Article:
Probably best known because of the Nativity story, Frankincense - derived from the resin of a tree called Boswellia serrata and other species of the same - has an interesting history. In Hebrew, its name is levonah, meaning "white;" in Arabic, a closely-related language, it is 'al-luban, a term referring to milk; the name of the modern country of Lebanon is derived from both. However, it came to be known as "frankincense" when crusaders - many of whom were French or "Frankish" - introduced it to Europe during the Middle Ages.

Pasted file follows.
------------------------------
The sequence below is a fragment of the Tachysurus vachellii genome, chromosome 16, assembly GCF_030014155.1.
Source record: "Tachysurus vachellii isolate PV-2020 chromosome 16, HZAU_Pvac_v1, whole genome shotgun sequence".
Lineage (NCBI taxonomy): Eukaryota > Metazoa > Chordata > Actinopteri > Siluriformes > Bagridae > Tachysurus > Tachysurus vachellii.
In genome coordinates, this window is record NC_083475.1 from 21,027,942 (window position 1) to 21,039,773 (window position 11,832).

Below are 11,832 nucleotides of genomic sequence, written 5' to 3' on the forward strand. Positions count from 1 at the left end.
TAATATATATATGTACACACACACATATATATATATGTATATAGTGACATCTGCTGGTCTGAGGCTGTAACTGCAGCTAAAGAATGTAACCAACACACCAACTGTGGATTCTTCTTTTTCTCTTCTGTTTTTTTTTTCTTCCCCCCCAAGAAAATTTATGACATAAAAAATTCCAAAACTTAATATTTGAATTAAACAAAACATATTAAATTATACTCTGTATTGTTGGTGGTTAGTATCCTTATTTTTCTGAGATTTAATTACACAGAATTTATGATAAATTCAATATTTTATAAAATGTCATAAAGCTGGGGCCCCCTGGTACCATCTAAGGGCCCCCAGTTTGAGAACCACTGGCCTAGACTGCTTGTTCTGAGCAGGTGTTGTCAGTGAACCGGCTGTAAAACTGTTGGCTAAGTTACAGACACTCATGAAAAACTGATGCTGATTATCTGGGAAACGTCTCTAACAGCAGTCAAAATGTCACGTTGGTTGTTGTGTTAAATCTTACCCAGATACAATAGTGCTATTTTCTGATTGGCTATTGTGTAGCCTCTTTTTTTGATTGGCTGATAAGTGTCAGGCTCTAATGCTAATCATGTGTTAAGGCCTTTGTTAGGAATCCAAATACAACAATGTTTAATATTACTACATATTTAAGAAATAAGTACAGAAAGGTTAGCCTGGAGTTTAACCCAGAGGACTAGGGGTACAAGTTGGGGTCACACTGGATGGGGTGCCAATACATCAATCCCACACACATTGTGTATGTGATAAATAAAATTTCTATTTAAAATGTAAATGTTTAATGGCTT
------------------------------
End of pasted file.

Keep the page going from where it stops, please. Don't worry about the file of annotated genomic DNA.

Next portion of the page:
Dried Frankincense is used in numerous ways, including the manufacture of perfume and aromatherapy; ancient Egyptians used burnt powdered frankincense as eyeliner. The burning of the dried c/s boswellia serrata resin has also played a part in the religious rites of all three Abrahamic traditions.
Magically speaking, Frankincense can be used in meditation, for spirit connection, and for sacred spcae work.
Botanical Name: Ethiopia: Boswellia papyrifera, India: Boswellia serrata
Common Names: Olibanum
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